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As in insects, a complex interaction of hormones in the amphibian larva precipitates metamorphosis. Ultimately, two major classes of hormones act together to control amphibian metamorphosis: the thyroid hormones (made by the thyroid gland) and prolactin (made by the pituitary gland). Thyroid hormones function somewhat like the molting hormones of insects, in that an increase of their concentration relative to prolactin leads to metamorphosis of the larva into the adult. Prolactin functions somewhat like the juvenile hormones of insects, in that it tempers the action of the thyroid hormones. In most species, thyroid hormones increase dramatically in concentration during metamorphosis and this stimulates resorption of certain larval organs and differentiation of new adult organs.

Developmental biologists often investigate amphibian metamorphosis by experimentally manipulating hormone levels. For example, injection of thyroxine into a young larva can induce metamorphosis, although the injection must be at an appropriate stage of larval development and injection of high levels can lead to developmental abnormalities. If the thyroid gland is removed from a larva, it will not metamorphose into the adult form; moreover, a larva without a thyroid will metamorphose into an adult if thyroid tissue is implanted.

The relative ease with which these and other experimental manipulations of hormone levels can alter metamorphosis indicates that hormones have a profound effect on development. It also indicates that the endocrine system is relatively malleable. These two features suggest that natural selection may dramatically affect the course of animal evolution by altering the endocrine system.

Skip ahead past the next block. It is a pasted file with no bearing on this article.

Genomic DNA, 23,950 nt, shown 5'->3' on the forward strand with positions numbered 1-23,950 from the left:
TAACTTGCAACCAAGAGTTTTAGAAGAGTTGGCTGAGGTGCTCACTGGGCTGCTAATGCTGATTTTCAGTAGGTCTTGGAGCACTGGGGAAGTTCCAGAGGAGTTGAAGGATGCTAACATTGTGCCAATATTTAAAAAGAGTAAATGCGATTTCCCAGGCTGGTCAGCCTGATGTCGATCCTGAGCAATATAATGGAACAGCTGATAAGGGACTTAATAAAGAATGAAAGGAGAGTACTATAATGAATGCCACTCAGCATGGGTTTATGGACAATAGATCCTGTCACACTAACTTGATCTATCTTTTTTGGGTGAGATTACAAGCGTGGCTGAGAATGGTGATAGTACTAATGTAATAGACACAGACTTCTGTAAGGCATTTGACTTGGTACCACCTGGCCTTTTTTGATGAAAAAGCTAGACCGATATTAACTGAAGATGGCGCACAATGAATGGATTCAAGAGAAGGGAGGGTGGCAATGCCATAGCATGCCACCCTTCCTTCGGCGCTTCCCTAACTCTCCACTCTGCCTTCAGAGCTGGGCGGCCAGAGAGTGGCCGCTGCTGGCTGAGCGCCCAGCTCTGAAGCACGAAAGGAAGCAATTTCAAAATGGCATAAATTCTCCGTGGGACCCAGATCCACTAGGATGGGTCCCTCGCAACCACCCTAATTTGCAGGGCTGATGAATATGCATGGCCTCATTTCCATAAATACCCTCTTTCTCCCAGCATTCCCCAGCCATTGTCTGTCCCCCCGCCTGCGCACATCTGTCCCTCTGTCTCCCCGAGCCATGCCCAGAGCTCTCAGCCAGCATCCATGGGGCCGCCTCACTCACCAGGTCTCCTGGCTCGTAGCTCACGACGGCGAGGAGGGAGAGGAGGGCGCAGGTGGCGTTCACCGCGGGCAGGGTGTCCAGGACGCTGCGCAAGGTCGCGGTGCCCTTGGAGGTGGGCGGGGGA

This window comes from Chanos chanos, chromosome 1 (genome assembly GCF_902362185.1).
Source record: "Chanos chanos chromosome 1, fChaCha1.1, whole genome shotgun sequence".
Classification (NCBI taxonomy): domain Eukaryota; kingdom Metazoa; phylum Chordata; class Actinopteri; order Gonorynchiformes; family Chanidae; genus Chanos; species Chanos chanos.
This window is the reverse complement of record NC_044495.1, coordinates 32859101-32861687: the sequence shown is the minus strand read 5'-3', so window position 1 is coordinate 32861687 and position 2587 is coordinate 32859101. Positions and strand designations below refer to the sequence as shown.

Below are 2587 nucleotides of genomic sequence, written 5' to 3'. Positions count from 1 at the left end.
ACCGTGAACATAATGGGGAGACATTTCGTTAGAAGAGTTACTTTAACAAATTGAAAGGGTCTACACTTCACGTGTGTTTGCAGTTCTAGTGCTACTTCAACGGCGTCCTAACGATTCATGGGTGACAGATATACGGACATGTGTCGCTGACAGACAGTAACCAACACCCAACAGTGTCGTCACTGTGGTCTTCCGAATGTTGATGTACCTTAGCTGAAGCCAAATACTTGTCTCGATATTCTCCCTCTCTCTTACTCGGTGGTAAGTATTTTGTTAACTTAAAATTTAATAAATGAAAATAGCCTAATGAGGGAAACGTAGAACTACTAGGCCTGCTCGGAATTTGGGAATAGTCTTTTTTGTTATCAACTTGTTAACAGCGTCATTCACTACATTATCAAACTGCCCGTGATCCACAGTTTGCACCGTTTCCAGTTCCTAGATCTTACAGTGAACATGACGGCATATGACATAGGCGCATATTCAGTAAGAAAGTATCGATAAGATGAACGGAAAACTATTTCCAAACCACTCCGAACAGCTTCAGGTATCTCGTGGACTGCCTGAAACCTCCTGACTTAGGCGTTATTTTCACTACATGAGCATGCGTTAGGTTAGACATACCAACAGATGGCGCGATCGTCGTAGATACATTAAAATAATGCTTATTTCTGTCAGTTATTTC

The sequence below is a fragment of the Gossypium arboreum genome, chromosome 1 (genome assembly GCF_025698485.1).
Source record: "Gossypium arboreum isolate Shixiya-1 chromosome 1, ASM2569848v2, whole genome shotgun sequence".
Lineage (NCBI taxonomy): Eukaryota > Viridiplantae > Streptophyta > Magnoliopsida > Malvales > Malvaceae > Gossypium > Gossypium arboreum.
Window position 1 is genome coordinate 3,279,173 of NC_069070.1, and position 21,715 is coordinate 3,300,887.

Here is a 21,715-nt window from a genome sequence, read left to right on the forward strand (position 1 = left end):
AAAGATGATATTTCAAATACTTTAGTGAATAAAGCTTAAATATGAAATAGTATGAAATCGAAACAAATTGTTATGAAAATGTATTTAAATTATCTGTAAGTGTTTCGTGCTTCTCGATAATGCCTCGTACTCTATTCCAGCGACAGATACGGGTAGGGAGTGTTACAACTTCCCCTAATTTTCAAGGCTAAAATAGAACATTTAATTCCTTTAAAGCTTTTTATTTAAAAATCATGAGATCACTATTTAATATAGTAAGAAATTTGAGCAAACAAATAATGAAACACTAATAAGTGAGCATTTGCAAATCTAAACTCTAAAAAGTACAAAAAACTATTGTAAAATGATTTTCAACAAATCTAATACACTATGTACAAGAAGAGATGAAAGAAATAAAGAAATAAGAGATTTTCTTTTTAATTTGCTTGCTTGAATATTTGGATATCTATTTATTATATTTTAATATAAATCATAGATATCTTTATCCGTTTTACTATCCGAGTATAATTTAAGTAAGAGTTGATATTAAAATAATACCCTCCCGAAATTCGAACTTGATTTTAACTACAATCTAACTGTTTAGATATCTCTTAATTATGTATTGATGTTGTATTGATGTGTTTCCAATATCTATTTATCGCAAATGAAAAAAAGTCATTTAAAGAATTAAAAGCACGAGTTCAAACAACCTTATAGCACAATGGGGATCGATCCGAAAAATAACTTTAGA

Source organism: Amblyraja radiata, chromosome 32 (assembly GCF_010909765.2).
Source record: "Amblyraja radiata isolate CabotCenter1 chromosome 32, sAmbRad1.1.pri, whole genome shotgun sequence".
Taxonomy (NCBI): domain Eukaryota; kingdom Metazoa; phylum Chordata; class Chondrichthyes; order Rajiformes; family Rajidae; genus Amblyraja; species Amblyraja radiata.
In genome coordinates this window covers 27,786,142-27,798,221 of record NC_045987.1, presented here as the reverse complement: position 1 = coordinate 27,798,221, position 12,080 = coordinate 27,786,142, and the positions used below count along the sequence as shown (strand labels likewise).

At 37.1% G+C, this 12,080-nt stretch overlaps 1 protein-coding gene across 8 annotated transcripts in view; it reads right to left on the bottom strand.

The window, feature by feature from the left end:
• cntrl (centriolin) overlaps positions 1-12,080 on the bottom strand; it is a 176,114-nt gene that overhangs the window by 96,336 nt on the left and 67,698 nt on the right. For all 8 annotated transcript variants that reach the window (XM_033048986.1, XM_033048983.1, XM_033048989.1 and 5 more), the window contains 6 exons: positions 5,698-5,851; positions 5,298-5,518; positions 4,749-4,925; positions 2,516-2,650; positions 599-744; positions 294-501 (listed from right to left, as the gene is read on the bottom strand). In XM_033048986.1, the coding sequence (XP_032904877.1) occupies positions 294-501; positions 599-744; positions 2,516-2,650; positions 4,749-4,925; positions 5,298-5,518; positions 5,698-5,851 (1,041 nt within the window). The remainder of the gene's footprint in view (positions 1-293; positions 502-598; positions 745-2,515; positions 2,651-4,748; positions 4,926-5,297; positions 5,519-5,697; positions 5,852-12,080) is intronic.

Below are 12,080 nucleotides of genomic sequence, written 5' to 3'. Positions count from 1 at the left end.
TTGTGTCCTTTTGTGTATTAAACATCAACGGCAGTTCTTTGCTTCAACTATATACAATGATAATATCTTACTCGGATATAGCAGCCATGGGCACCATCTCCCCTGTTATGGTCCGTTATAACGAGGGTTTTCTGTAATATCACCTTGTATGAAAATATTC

Carde, Ring, and Vincent H. Resh, eds. Encyclopedia of Insects. San Diego, CA: Academic Press, 2003.

Chu, H.F., and L.K. Cutkomp. How to Know the Immature Insects. 2nd ed. Burr Ridge, IL: McGraw-Hill Higher Education, 1992.

Fox, H. Amphibian Morphogenesis. Totowa, NJ: Humana Press, 1984.

Quiri, P.R. Metamorphosis. Danbury, CT: Franklin Watts, Inc., 1991.

Peter A. Ensminger


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Alternation of generations

—General feature of the life cycle of many plants, characterized by the occurrence of multiple reproductive forms which often have very different overall body patterns.

Endocrine system

—A system of glands and other structures that secrete hormones to regulate certain body functions such as growth and development of sex characteristics.


—In biology, inheritable changes occurring over a time span greater than one generation.


—A discrete unit of inheritance, represented by a portion of DNA located on a chromosome. The gene is a code for the production of a specific kind of protein or RNA molecule, and therefore for a specific inherited characteristic.

Gene expression

—Molecular process in which a gene is transcribed into a specific RNA (ribonucleic acid), which is then translated into a specific protein.


—Chemical regulator of physiology, growth, or development which is typically synthesized in one region of the body and active in another and is typically active in low concentrations.


—Adult form of an insect which develops from a larva and often has wings.


—Immature form (wormlike in insects; fishlike in amphibians) of a metamorphic animal which develops from the embryo and differs radically from the adult.


—Shedding of the outer layer of an animal, such as the cuticle during growth of insect larvae.

Natural selection

—The differential survival and reproduction of organisms, producing evolutionary change in populations.


—Retention of larval or juvenile characteristics in a sexually mature adult.

Additional topics

Science EncyclopediaScience & Philosophy: Mathematics to Methanal trimerMetamorphosis - General Features, Insects, Hormones, Amphibians